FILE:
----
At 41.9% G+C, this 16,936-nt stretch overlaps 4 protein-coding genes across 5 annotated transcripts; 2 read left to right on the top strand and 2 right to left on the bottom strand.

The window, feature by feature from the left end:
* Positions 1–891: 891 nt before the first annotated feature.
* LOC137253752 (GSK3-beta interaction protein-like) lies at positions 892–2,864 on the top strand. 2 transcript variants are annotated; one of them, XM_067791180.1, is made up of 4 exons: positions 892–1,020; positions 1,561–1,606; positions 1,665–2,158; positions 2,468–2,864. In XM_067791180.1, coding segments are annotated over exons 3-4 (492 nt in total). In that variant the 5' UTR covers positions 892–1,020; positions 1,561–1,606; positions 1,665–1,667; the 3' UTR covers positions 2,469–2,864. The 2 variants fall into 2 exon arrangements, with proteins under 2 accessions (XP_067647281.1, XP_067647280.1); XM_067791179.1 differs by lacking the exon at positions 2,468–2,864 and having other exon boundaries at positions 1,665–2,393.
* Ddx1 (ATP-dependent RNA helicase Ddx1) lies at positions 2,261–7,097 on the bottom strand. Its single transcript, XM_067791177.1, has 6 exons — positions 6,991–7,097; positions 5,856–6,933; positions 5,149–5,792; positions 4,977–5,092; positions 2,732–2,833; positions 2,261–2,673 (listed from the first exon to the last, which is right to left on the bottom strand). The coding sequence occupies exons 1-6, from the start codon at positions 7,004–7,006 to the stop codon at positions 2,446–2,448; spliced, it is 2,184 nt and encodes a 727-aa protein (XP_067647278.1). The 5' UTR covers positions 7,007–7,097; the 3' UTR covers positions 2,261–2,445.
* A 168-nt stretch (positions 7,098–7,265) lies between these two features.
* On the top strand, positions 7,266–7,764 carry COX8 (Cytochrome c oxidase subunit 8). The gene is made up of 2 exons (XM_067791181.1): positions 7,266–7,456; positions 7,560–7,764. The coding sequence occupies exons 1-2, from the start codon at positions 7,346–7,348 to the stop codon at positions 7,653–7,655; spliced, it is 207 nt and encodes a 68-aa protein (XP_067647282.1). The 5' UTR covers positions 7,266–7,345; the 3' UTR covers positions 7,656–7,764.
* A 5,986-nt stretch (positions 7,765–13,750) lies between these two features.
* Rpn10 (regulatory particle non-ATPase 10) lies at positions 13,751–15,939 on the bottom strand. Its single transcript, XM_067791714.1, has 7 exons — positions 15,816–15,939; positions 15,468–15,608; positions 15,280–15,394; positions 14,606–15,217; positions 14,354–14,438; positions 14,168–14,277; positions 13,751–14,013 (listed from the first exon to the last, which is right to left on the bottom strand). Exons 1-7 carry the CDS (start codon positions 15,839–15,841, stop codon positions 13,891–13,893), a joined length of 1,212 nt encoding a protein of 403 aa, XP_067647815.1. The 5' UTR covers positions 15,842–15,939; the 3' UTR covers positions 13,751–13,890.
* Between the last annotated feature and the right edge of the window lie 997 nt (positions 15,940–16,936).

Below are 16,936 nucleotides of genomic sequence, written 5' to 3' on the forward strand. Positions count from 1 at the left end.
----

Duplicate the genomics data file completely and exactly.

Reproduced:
At 41.9% G+C, this 16,936-nt stretch overlaps 4 protein-coding genes across 5 annotated transcripts; 2 read left to right on the top strand and 2 right to left on the bottom strand.

The window, feature by feature from the left end:
* Positions 1–891: 891 nt before the first annotated feature.
* LOC137253752 (GSK3-beta interaction protein-like) lies at positions 892–2,864 on the top strand. 2 transcript variants are annotated; one of them, XM_067791180.1, is made up of 4 exons: positions 892–1,020; positions 1,561–1,606; positions 1,665–2,158; positions 2,468–2,864. In XM_067791180.1, coding segments are annotated over exons 3-4 (492 nt in total). In that variant the 5' UTR covers positions 892–1,020; positions 1,561–1,606; positions 1,665–1,667; the 3' UTR covers positions 2,469–2,864. The 2 variants fall into 2 exon arrangements, with proteins under 2 accessions (XP_067647281.1, XP_067647280.1); XM_067791179.1 differs by lacking the exon at positions 2,468–2,864 and having other exon boundaries at positions 1,665–2,393.
* Ddx1 (ATP-dependent RNA helicase Ddx1) lies at positions 2,261–7,097 on the bottom strand. Its single transcript, XM_067791177.1, has 6 exons — positions 6,991–7,097; positions 5,856–6,933; positions 5,149–5,792; positions 4,977–5,092; positions 2,732–2,833; positions 2,261–2,673 (listed from the first exon to the last, which is right to left on the bottom strand). The coding sequence occupies exons 1-6, from the start codon at positions 7,004–7,006 to the stop codon at positions 2,446–2,448; spliced, it is 2,184 nt and encodes a 727-aa protein (XP_067647278.1). The 5' UTR covers positions 7,007–7,097; the 3' UTR covers positions 2,261–2,445.
* A 168-nt stretch (positions 7,098–7,265) lies between these two features.
* On the top strand, positions 7,266–7,764 carry COX8 (Cytochrome c oxidase subunit 8). The gene is made up of 2 exons (XM_067791181.1): positions 7,266–7,456; positions 7,560–7,764. The coding sequence occupies exons 1-2, from the start codon at positions 7,346–7,348 to the stop codon at positions 7,653–7,655; spliced, it is 207 nt and encodes a 68-aa protein (XP_067647282.1). The 5' UTR covers positions 7,266–7,345; the 3' UTR covers positions 7,656–7,764.
* A 5,986-nt stretch (positions 7,765–13,750) lies between these two features.
* Rpn10 (regulatory particle non-ATPase 10) lies at positions 13,751–15,939 on the bottom strand. Its single transcript, XM_067791714.1, has 7 exons — positions 15,816–15,939; positions 15,468–15,608; positions 15,280–15,394; positions 14,606–15,217; positions 14,354–14,438; positions 14,168–14,277; positions 13,751–14,013 (listed from the first exon to the last, which is right to left on the bottom strand). Exons 1-7 carry the CDS (start codon positions 15,839–15,841, stop codon positions 13,891–13,893), a joined length of 1,212 nt encoding a protein of 403 aa, XP_067647815.1. The 5' UTR covers positions 15,842–15,939; the 3' UTR covers positions 13,751–13,890.
* Between the last annotated feature and the right edge of the window lie 997 nt (positions 15,940–16,936).

Below are 16,936 nucleotides of genomic sequence, written 5' to 3' on the forward strand. Positions count from 1 at the left end.